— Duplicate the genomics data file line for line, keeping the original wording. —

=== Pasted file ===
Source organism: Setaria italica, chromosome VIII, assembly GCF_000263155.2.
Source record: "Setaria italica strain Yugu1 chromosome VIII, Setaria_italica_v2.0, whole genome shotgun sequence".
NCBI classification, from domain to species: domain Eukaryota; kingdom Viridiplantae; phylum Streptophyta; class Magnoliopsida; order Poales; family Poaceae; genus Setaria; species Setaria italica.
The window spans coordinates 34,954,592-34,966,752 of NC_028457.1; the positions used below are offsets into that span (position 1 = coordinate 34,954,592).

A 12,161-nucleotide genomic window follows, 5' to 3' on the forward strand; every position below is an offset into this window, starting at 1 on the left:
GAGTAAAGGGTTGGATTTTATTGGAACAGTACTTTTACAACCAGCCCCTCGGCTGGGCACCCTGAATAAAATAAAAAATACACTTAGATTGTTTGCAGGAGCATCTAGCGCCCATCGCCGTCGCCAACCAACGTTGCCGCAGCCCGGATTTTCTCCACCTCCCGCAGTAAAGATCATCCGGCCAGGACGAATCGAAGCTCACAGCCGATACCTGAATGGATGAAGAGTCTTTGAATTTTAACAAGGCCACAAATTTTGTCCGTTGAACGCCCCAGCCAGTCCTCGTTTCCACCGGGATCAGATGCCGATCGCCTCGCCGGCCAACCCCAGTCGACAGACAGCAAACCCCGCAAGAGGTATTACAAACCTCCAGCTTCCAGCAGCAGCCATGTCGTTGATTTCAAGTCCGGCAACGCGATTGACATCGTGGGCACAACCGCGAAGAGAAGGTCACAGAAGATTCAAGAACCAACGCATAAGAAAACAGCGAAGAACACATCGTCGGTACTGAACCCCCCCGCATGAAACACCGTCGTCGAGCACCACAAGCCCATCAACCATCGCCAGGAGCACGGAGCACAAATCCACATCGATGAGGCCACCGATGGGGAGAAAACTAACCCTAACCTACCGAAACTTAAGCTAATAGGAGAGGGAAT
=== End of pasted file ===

Source organism: Setaria italica, chromosome VIII, assembly GCF_000263155.2.
Source record: "Setaria italica strain Yugu1 chromosome VIII, Setaria_italica_v2.0, whole genome shotgun sequence".
NCBI classification, from domain to species: domain Eukaryota; kingdom Viridiplantae; phylum Streptophyta; class Magnoliopsida; order Poales; family Poaceae; genus Setaria; species Setaria italica.
The window spans coordinates 34,954,592-34,966,752 of NC_028457.1; the positions used below are offsets into that span (position 1 = coordinate 34,954,592).

A 12,161-nucleotide genomic window follows, 5' to 3' on the forward strand; every position below is an offset into this window, starting at 1 on the left:
GAGTAAAGGGTTGGATTTTATTGGAACAGTACTTTTACAACCAGCCCCTCGGCTGGGCACCCTGAATAAAATAAAAAATACACTTAGATTGTTTGCAGGAGCATCTAGCGCCCATCGCCGTCGCCAACCAACGTTGCCGCAGCCCGGATTTTCTCCACCTCCCGCAGTAAAGATCATCCGGCCAGGACGAATCGAAGCTCACAGCCGATACCTGAATGGATGAAGAGTCTTTGAATTTTAACAAGGCCACAAATTTTGTCCGTTGAACGCCCCAGCCAGTCCTCGTTTCCACCGGGATCAGATGCCGATCGCCTCGCCGGCCAACCCCAGTCGACAGACAGCAAACCCCGCAAGAGGTATTACAAACCTCCAGCTTCCAGCAGCAGCCATGTCGTTGATTTCAAGTCCGGCAACGCGATTGACATCGTGGGCACAACCGCGAAGAGAAGGTCACAGAAGATTCAAGAACCAACGCATAAGAAAACAGCGAAGAACACATCGTCGGTACTGAACCCCCCCGCATGAAACACCGTCGTCGAGCACCACAAGCCCATCAACCATCGCCAGGAGCACGGAGCACAAATCCACATCGATGAGGCCACCGATGGGGAGAAAACTAACCCTAACCTACCGAAACTTAAGCTAATAGGAGAGGGAAT